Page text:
making it better
It was two months after my father’s death that I first encountered Laura Youngson Coll’s work.
A late diagnosis of aggressive prostate cancer, at 56, had left him suddenly hospitalised, the cancer spreading to his spine, liver and lungs, and paralysing him from the waist down. He was dead within 5 months. Between daily hospital visits and the postponement of grief - essential to managing the practicalities of illness - I marvelled at the secret treachery of the human body. The idea that our own cells could revolt within us, multiplying until, too late, the inevitable lump or bleed revealed their presence, filled me with horrified fascination.
Youngson Coll’s works forced a reckoning with this particular subject, when I saw them at the Jerwood Makers’ Open in 2017. Pathogenesis, Angiogenesis and Regimen are assemblages of cellular and molecular structures, representing the cancerous cells of the lymphoma which killed her partner; as well as the numerous drugs administered in an attempt to cure him. Crucially, they are constructed from vellum - speaking to Youngson Coll’s training as a bookbinder - which has been intricately cut and rolled to create the feathery cellular forms. They have a sinister, clinical beauty; causing an uncomfortable prickling in my spine when I saw them on display.
Youngson Coll’s motivation in creating these pieces, after her partner’s death, was largely cathartic. Using vellum, a naturally derived material, to create them can be read as an attempt to triumph over nature, the making process exercising control over the cells, allowing their multiplication only up to a certain point, and then containing them within a vitrine - rather than the body being controlled by them. They are not, precisely, comforting, nor are they supposed to be; but they are compelling.
The initial shock and grief of my father’s death wore down to a dull ache, as grief usually does. I was no longer reflexively reaching for the phone, to call him of an evening, and I could listen to Whiskey In The Jar - which we played at his funeral - without a lump in my throat. But a profound unease crept up on me, as the finality of his death made me watchful of my own mortality. There had been several premature cancer deaths in my extended family over the preceding few years, and it was hard not to feel that my card was marked. Gradually, twinges and blemishes which, a year before, I would have dismissed without much thought, became a cause for terror. Everything was a tumour. The freckle that sat peacefully on my foot for twenty years was a malignant melanoma. The ache from a shoulder strain: sarcoma. Mild menstrual irregularity: endometrial cancer. As I write this, I am trying to stave off the conviction that I - a non-smoker in her early thirties - have lung cancer, after coughing up a few small flecks of blood. I have been scanned, checked, assessed, and even tested for various genetic mutations, and am now on first name terms with everyone at my GP surgery, after a lifetime of near-perfect health. My doctor has indeed diagnosed me with one illness: health anxiety, or, to give it a less charitable name, hypochondria.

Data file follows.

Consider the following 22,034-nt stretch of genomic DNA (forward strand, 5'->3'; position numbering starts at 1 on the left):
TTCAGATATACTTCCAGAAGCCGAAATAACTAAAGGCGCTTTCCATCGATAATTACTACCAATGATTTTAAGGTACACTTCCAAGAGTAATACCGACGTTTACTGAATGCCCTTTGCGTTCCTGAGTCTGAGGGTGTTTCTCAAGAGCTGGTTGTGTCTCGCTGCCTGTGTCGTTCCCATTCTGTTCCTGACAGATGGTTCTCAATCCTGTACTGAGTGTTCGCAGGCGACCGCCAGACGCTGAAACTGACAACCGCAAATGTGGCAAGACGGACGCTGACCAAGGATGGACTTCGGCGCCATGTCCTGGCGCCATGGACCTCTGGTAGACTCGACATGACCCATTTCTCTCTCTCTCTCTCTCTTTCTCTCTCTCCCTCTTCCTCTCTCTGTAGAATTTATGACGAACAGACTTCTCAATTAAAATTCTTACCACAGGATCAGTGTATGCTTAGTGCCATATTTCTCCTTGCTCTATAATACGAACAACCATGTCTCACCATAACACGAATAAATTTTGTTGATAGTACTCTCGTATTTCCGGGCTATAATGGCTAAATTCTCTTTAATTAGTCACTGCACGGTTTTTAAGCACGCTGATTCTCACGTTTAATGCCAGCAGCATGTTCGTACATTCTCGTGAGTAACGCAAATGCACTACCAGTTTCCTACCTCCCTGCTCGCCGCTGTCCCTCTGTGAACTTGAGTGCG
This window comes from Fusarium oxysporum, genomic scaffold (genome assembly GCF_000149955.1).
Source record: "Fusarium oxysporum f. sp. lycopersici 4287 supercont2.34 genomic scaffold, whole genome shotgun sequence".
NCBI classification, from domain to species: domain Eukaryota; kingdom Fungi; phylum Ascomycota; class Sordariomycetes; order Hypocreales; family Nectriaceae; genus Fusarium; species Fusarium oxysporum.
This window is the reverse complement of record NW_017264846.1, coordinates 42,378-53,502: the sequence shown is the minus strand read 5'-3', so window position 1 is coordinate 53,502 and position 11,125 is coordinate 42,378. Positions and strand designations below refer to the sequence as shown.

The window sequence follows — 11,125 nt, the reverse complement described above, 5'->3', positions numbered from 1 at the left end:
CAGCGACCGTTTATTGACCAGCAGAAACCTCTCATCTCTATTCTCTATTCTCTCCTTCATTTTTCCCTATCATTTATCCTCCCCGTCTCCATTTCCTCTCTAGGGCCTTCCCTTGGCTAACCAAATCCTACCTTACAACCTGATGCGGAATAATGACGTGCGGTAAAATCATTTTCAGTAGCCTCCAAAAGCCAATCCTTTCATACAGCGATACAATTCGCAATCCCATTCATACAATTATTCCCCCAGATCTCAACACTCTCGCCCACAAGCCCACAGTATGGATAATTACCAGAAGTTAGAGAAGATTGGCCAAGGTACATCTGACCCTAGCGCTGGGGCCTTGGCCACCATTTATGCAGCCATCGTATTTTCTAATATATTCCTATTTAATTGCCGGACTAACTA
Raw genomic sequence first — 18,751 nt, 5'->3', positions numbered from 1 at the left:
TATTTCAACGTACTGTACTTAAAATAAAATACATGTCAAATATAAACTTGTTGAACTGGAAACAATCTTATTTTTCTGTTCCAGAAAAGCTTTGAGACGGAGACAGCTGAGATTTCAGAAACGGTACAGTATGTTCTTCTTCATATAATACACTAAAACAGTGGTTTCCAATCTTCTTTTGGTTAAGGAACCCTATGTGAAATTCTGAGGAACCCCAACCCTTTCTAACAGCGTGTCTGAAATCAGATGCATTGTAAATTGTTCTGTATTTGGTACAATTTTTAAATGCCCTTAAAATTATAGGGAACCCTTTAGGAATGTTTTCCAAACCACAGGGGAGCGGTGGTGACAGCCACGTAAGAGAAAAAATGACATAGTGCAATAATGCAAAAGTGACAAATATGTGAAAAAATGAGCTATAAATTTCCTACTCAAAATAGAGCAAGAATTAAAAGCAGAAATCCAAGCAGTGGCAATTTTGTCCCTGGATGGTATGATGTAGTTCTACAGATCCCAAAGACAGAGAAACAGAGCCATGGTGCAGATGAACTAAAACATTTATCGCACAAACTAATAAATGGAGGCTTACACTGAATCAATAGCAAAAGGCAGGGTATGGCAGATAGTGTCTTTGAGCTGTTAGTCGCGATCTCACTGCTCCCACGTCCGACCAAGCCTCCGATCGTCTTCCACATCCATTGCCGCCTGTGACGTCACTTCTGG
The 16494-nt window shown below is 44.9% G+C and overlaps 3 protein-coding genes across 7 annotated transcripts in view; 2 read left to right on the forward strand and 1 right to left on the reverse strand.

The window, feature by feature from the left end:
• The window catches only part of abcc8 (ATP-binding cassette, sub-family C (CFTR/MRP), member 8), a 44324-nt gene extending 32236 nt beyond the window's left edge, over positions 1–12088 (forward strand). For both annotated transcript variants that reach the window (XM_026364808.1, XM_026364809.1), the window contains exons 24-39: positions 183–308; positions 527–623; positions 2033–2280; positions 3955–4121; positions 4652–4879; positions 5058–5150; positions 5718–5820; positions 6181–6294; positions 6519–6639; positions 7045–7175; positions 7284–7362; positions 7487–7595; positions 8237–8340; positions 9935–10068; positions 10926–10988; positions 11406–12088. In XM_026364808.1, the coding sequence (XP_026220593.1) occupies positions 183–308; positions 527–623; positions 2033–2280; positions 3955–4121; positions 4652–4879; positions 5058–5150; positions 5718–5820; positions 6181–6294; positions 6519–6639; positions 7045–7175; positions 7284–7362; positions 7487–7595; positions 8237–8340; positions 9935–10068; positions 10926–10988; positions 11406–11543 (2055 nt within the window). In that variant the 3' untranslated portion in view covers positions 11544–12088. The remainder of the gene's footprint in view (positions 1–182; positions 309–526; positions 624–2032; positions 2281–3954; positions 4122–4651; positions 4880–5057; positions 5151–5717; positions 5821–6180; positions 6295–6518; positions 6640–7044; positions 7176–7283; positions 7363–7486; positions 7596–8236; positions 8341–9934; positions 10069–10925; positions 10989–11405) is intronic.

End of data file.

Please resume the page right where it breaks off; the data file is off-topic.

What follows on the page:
In this state of mind, which I haven’t yet been able to outgrow, I came across the work of Tamsin Van Essen. Van Essen’s ceramic vessels deal in abjection, the inherent horror of the contrast between the ideal and the real body. Her Medical Heirlooms series, in particular, explores the idea of the contained vessel as a metonym for the human body, holding and transmitting its own encoded hereditary conditions, expressed here in the various surface treatments and glazes. As with Youngson Coll’s work, the horror of bodily failure is translated into light, graceful, yet threatening, forms. Van Essen’s pieces, however, deal in the abstract objectivity of disease, rather than the biographical and specific.
Is this more, or less unsettling? Any form of making is in one sense biographical by default, the maker’s small but defiant gesture against their own impermanence. In theory, clay outlasts flesh. Materially, the vessels tread a line between permanence and ephemerality, seemingly robust, immutable and, above all, contained - but prompting the inevitable meditation on clay as both a formative material, and as the earth to which we all return in the end.